This was on 20 June in the Russian town of Verkhoyansk amid a prolonged Siberian heatwave and increase in wildfire activity.
Verkhoyansk, located in the northern part of Republic of Sakha (Yakutia), is in a region of Eastern Siberia which has an extreme very harsh dry continental climate (very cold winter and hot summer).
The Verkhoyansk meteorological station had a previous air temperature record of 37.3° C observed on July 25, 1988, according to scientists German Alekseenkov and Vasily Smolyanitsky at the Arctic and Antarctic Research Institute of the Russian Federal Service for Hydrometeorological and Environmental Monitoring (Roshydromet). The station has provided daily measurements since 1885.
Final information on whether this record maximum is for the whole area of the Arctic northward of Polar Circle needs to be assessed when more complete weather data is available.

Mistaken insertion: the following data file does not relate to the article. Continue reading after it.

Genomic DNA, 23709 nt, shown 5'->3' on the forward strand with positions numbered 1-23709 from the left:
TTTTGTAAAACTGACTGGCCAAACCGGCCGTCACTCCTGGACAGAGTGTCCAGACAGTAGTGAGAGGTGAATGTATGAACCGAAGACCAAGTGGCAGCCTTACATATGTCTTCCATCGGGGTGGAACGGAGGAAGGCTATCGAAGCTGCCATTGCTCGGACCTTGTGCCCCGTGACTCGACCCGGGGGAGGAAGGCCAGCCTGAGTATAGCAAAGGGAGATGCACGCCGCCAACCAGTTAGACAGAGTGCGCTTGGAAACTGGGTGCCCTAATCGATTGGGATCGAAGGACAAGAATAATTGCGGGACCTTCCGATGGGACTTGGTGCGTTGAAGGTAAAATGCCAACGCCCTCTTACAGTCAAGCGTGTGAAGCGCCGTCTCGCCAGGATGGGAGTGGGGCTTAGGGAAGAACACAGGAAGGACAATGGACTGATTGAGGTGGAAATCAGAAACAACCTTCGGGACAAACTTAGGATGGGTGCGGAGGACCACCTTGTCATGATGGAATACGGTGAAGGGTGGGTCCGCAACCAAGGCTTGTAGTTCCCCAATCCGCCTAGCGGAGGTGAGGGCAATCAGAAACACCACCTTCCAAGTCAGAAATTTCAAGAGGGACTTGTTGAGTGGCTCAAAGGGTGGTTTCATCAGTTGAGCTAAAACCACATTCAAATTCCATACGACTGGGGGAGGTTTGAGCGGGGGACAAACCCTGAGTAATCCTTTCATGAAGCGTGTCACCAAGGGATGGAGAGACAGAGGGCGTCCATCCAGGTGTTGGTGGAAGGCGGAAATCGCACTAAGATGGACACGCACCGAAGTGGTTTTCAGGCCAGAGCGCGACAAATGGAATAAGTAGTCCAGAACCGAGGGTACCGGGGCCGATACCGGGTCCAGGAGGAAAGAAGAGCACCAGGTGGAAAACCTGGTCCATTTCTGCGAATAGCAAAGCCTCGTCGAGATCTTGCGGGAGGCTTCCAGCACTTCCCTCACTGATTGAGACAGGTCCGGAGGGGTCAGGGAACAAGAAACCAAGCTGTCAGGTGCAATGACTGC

“A WMO fast-response evaluation team has given tentative acceptance of this observation as a legitimate observation, which is consistent with current upper air observations at the time in Siberia,” said Professor Cerveny,. “This will now be subject to a normal process for a detailed formal review by a panel of WMO atmospheric scientists.”
Once WMO receives confirmation of the temperature from Roshydromet, it will then refer the finding for verification by a team of investigators for its Global Weather and Climate Extremes Archive. This provides details of global, hemispheric, and continental extremes (heat, precipitation etc).